Keywords: Well-being, Spirituality, hope, optimism, positive automatic thoughts, satisfaction with life

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10 An Unusual Manifestation of Spirituality: Kamppi Chapel of Helsinki

Authors: Emine Umran Topcu

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In both urban design and architecture, the primary goal is considered to be looking for ways in which people feel and think about space and place. Humans, in general, see a place as security and space as freedom and feel attached to place and long for space. Contemporary urban design manifests itself by addressing basic physical and psychological human needs. Not much attention is paid to transcendence. There seems to be a gap in the hierarchy of human needs. Usually, social aspects of public space are addressed through urban design. More personal and intimately scaled needs of an individual are neglected. How does built form contribute to an individual’s growth, contemplation, and exploration? In other words, a greater meaning in the immediate environment. Architects love to talk about meaning, poetics, attachment and other ethereal aspects of space that are not visible attributes of places. This paper aims at describing spirituality through built form with a personal experience of Kamppi Chapel of Helsinki. Experience covers various modes through which a person unfolds or constructs reality. Perception, sensation, emotion, and thought can be counted as for these modes. To experience is to get to know. What can be known is a construct of experience. Feelings and thoughts about space and place are very complex in human beings. They grow out of life experiences. The author had the chance of visiting Kamppi Chapel in April 2017, out of which the experience grew. The Kamppi Chapel is located on the South side of the busy Narinnka Square in central Helsinki. It offers a place to quiet down and compose oneself in a most lively urban space. With its curved wooden facade, the small building looks more like a museum than a chapel. It can be called a museum for contemplation. With its gently shaped interior, it embraces visitors and shields them from the hustle bustle of the city outside. Places of worship in all faiths signify sacred power. The author, having origins in a part of the world where domes and minarets dominate the cityscape, was impressed by the size and the architectural visibility of the Chapel. Anyone born and trained in such a tradition shares the inherent values and psychological mechanisms of spirituality, sacredness and the modest realities of their environment. Spirituality in all cultural traditions has not been analyzed and reinterpreted in new conceptual frameworks. Fundamentalists may reject this positivist attitude, but Kamppi Chapel as it stands does not look like it has a say like “I’m a model to be followed”. It just faces the task of representing a religious facility in an urban setting largely shaped by modern urban planning, which seems to the author as looking for a new definition of individual status. The quest between the established and the new is the demand for modern efficiency versus dogmatic rigidity. The architecture here has played a very promising and rewarding role for spirituality. The designers have been the translators for human desire for better life and aesthetic environment for an optimal satisfaction of local citizens and the visitors alike.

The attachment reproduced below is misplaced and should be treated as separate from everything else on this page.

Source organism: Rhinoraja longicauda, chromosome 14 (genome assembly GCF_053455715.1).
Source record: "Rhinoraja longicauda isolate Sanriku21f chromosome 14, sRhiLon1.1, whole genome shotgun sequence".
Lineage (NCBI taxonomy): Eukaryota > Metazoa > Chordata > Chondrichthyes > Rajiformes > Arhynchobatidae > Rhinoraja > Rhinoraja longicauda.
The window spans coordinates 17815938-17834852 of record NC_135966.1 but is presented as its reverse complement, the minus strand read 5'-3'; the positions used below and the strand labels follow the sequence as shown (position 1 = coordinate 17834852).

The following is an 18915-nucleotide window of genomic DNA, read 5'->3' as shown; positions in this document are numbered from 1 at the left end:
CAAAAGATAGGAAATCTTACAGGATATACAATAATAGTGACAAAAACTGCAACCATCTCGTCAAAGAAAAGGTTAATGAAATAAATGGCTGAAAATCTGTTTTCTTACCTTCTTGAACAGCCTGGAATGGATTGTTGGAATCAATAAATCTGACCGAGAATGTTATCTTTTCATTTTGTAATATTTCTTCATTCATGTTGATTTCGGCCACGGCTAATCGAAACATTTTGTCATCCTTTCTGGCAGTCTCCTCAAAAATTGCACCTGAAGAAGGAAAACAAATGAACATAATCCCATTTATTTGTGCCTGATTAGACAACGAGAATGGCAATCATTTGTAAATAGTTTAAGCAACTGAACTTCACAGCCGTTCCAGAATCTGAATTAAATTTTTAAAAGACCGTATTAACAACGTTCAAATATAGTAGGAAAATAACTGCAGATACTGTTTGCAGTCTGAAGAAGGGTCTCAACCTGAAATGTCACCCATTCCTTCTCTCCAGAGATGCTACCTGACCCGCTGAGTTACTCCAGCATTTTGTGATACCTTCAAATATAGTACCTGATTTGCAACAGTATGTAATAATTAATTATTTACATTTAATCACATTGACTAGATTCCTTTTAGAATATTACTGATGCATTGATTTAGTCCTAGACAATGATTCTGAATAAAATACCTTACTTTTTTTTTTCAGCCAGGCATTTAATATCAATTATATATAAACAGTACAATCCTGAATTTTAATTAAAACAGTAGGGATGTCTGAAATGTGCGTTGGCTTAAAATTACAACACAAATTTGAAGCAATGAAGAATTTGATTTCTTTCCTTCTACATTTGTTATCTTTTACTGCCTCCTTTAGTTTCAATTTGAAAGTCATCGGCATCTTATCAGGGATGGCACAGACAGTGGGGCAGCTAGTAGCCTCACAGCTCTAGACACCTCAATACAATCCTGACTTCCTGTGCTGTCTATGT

Keywords: Architecture, Urban, Spirituality, Kamppi Chapel

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9 Spirituality and Happiness among Youth: A Correlative Study

Authors: Harsh Shah

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Spirituality and happiness are two very important aspects of human life. After defining happiness, an attempt has been made in this paper to review research on the relationship between happiness and spirituality, and then to experimentally study their correlation among students aged between 18-24 years. The relation was assessed in 200 students from IIT Kharagpur, who rated their own spirituality, and happiness using the Daily Spiritual Experience Scale (DSES) developed by Underwood, and the Subjective Happiness Scale (SHS) developed by Lyubomirsky and Lepper, respectively. Students who were more spiritual in general, were happier as well, and the Pearson Correlation Coefficient method gave a high positive correlation between happiness and spirituality.

Keywords: Depression, correlation, Religion, Youth, Spirituality, Happiness

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8 Spirituality, Sense of Community and Economic Welfare: A Case of Mawlynnong Village, India

Authors: Santi Gopal Maji, Ricky A. J. Syngkon